How to approach someone who might have perinatal depression or anxiety.

It is normal to experience a degree of anxiety and ‘ups and downs’ when expecting a baby.

But some new parents develop more pronounced feelings of stress or lower mood than others — and the thing is, that’s perfectly normal as well.

More than 100,000 Australian parents are affected by perinatal depression or anxiety (PNDA) each year and yet many still fail to recognise that what they are experiencing is not only incredibly common, but that there is help available.

We spoke to Terri Smith, the CEO of Perinatal Anxiety and Depression Australia (PANDA), to find out what the warning signs are and what to do if you spot them in someone you love.

She explained that the first signs were usually changes in mood or behaviour that last longer than two weeks, such as a very low mood, a flatness, sense of hopelessness or fatigue or, alternatively, you might notice anxiety, characterised by a high mood, frustration, anger and irritation.

“If those symptoms go on for more than two weeks, it’s important to seek help,” Ms Smith told Mamamia.

“The sooner someone seeks help the sooner they can start their journey to recovery.”

The second thing to be aware of are the physical symptoms, which can vary but also manifest differently for sufferers of anxiety, as compared to those with depression.

For depression they include:

Constant sadness or crying, withdrawal from family, fear of being alone with the baby, even thoughts of harming themselves or their baby the tougher end of their illness.

For anxiety they are:

Panic attacks, a racing heart, palpitations, shortness of breath , shaking, feeling detached, generalised worry or fears for the health and well being of their baby that may seems a little over the top, mood swings and obsessive of compulsive behaviours, such as continually cleaning or checking that the baby is safe.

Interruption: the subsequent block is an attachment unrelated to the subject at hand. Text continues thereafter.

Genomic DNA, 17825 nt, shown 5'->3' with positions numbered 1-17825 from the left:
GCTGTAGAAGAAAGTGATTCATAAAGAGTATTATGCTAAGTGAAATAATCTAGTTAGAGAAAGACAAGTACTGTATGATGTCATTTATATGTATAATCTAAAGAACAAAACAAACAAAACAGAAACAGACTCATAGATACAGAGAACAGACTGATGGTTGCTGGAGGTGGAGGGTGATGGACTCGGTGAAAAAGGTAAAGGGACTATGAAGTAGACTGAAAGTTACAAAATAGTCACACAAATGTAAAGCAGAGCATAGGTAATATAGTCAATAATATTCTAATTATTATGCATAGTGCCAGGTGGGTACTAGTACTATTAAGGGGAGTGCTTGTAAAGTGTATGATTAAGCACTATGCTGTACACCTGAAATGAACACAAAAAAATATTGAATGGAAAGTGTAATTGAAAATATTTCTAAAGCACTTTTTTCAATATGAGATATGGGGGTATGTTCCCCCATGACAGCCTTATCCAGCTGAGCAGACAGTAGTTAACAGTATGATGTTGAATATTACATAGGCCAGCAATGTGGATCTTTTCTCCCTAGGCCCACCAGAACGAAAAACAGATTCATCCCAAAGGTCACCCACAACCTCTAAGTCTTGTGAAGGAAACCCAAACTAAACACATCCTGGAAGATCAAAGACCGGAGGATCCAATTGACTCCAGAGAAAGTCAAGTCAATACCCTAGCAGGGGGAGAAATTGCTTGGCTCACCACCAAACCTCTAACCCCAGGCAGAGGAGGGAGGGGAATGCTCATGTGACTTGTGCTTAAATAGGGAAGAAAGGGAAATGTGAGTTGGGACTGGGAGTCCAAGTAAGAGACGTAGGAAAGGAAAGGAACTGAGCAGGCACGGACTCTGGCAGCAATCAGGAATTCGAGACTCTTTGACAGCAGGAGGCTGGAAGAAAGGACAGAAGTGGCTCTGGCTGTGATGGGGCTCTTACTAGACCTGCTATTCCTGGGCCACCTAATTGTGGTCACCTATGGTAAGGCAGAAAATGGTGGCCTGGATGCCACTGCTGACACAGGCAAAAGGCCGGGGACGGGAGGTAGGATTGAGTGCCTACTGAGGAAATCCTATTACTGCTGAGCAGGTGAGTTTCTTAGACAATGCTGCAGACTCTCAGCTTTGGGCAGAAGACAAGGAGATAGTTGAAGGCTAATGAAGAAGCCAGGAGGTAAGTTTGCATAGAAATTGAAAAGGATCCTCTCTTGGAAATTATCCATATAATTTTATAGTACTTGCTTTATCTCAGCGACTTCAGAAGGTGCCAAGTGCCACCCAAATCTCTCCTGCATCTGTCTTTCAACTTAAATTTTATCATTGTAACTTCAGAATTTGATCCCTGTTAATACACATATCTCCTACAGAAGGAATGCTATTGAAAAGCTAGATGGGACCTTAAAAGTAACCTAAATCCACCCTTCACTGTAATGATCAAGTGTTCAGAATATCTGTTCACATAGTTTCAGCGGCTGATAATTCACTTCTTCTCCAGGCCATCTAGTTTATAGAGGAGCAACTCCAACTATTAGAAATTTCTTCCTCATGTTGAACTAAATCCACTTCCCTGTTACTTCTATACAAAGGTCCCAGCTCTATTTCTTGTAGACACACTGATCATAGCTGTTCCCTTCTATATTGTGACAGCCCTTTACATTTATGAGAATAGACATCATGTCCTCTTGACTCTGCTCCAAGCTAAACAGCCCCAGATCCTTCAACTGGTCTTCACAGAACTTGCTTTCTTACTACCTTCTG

Referring to data from PANDA’s help line, Ms Smith said that more than 60% of people who called had had symptoms for over a month — 15% said they had waited a year to get help.

“It’s normal to have a bad day, or a couple of bad days; it’s not normal for two weeks go by and someone to not to be able to get up, talk to friends or to do those daily things.”


She says that symptoms become worrying as soon as they “stop someone getting on with life or having a relationship with their baby and they go on more than two weeks.”

Ms Smith worries that many people don’t seek out support because of the stigma attached to mental health:

“If you broke your arm, you wouldn’t think about not getting help, but sometimes people are reluctant to understand what is happening, which is where friends and family can step in and tell them that what is happening to them warrants attention.”

She said that the first step for families and friends is to have a conversation and say “it’s really common, it happens to a lot of parents and [you] are not alone”.

She advised to express concern and perhaps send them to the PANDA website or call the helpline for more information:

“If it’s nothing, it doesn’t matter, but if it is something? They’ll be able to help.”

This Perinatal Depression & Anxiety Awareness Week, PANDA encourages all Australians to become aware of the prevalence of perinatal anxiety and depression, it’s not all black and white and everyone’s journey to parenthood is unique. We encourage new parents to reach out for support if they are struggling – PANDA’s free National Helpline 1300 726 306 is a great first step and offers counselling, information and services to support families throughout Australia.  

This year, PANDA are also encouraging parents to speak openly and honestly with each other during November through our Lunch Out Loud initiative, which encourages friends, family and workmates to get together for a positive and honest conversation about parenthood and life in general over lunch – wherever that may be!

For more information and 5 easy steps to organise your own Lunch Out Loud, see here.